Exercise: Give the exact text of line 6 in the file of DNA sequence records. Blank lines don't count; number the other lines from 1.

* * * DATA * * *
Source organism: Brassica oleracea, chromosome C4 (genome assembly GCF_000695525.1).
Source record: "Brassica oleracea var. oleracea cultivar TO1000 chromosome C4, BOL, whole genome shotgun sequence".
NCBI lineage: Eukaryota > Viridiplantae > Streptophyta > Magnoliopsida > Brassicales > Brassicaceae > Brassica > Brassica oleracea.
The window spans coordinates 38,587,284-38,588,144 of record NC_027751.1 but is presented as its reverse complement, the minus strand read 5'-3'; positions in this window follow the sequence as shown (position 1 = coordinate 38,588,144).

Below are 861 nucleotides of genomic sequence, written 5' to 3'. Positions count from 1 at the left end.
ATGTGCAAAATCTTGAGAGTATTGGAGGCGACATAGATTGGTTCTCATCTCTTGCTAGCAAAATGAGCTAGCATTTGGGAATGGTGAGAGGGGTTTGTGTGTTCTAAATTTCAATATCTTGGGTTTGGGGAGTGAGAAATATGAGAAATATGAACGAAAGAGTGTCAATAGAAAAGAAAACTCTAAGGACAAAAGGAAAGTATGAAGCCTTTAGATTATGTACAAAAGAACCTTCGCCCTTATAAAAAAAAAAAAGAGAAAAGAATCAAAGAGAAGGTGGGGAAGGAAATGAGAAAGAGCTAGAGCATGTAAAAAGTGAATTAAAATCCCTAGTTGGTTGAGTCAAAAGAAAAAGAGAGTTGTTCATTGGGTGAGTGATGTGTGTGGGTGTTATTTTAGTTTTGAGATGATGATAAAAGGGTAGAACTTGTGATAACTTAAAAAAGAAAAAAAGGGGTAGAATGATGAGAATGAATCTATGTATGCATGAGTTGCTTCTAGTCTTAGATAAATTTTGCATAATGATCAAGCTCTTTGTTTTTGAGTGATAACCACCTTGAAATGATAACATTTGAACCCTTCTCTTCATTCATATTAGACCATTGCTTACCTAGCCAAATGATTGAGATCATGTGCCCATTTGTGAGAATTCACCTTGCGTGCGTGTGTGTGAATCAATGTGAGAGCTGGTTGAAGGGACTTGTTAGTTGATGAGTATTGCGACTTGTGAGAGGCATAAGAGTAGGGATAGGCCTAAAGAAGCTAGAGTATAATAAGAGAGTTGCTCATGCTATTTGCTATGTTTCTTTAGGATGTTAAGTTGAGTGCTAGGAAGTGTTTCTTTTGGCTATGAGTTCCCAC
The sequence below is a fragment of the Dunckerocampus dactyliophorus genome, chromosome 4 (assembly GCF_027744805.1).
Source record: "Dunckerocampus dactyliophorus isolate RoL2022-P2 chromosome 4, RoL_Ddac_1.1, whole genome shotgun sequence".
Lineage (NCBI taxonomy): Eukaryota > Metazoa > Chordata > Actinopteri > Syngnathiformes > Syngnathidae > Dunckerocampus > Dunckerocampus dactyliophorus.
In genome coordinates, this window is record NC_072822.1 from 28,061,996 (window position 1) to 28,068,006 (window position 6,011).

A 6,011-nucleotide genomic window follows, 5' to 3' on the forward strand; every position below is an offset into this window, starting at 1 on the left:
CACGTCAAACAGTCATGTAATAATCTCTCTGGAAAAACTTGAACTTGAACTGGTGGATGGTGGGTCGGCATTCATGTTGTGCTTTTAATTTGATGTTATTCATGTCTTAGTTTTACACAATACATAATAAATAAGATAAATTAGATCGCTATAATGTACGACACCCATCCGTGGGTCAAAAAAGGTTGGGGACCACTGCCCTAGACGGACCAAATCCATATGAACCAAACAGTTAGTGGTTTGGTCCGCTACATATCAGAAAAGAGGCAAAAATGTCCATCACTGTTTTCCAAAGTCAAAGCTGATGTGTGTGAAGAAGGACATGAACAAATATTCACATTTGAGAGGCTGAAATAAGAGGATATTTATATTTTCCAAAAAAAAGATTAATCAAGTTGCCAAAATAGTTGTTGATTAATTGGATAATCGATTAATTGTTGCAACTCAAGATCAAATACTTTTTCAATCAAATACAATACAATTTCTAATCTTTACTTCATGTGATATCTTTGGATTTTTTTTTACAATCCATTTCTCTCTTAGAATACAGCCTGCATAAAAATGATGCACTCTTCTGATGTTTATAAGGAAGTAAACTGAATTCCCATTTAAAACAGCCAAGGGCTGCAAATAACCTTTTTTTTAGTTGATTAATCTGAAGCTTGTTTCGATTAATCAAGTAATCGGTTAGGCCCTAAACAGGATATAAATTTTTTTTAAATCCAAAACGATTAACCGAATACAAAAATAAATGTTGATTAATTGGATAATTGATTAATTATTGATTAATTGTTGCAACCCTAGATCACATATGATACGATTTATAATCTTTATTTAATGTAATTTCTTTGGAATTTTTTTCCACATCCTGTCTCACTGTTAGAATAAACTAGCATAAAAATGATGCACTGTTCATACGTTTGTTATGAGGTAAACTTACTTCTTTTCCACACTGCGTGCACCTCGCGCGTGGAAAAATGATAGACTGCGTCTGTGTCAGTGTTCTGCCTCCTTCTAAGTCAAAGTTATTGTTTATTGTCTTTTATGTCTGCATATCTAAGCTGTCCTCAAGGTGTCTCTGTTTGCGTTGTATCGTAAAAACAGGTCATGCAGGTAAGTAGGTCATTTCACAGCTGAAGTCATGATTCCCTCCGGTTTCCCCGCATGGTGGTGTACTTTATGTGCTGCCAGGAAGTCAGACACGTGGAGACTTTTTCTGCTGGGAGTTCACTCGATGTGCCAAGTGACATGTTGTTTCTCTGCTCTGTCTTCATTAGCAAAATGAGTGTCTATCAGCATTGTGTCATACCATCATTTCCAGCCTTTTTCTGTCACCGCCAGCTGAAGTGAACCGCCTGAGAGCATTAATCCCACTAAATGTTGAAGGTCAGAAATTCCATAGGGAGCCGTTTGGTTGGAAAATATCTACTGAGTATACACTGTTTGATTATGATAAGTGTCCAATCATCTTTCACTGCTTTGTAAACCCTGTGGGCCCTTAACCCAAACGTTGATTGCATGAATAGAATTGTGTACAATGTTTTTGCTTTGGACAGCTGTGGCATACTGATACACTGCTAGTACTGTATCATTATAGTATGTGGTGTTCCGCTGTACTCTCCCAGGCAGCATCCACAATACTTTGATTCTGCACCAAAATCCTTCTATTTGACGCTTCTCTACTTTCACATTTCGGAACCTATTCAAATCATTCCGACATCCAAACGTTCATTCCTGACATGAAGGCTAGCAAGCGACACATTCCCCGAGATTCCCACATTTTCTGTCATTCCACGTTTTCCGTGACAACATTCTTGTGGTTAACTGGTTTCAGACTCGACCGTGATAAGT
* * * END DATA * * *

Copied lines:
ATGTGCAAAATCTTGAGAGTATTGGAGGCGACATAGATTGGTTCTCATCTCTTGCTAGCAAAATGAGCTAGCATTTGGGAATGGTGAGAGGGGTTTGTGTGTTCTAAATTTCAATATCTTGGGTTTGGGGAGTGAGAAATATGAGAAATATGAACGAAAGAGTGTCAATAGAAAAGAAAACTCTAAGGACAAAAGGAAAGTATGAAGCCTTTAGATTATGTACAAAAGAACCTTCGCCCTTATAAAAAAAAAAAAGAGAAAAGAATCAAAGAGAAGGTGGGGAAGGAAATGAGAAAGAGCTAGAGCATGTAAAAAGTGAATTAAAATCCCTAGTTGGTTGAGTCAAAAGAAAAAGAGAGTTGTTCATTGGGTGAGTGATGTGTGTGGGTGTTATTTTAGTTTTGAGATGATGATAAAAGGGTAGAACTTGTGATAACTTAAAAAAGAAAAAAAGGGGTAGAATGATGAGAATGAATCTATGTATGCATGAGTTGCTTCTAGTCTTAGATAAATTTTGCATAATGATCAAGCTCTTTGTTTTTGAGTGATAACCACCTTGAAATGATAACATTTGAACCCTTCTCTTCATTCATATTAGACCATTGCTTACCTAGCCAAATGATTGAGATCATGTGCCCATTTGTGAGAATTCACCTTGCGTGCGTGTGTGTGAATCAATGTGAGAGCTGGTTGAAGGGACTTGTTAGTTGATGAGTATTGCGACTTGTGAGAGGCATAAGAGTAGGGATAGGCCTAAAGAAGCTAGAGTATAATAAGAGAGTTGCTCATGCTATTTGCTATGTTTCTTTAGGATGTTAAGTTGAGTGCTAGGAAGTGTTTCTTTTGGCTATGAGTTCCCAC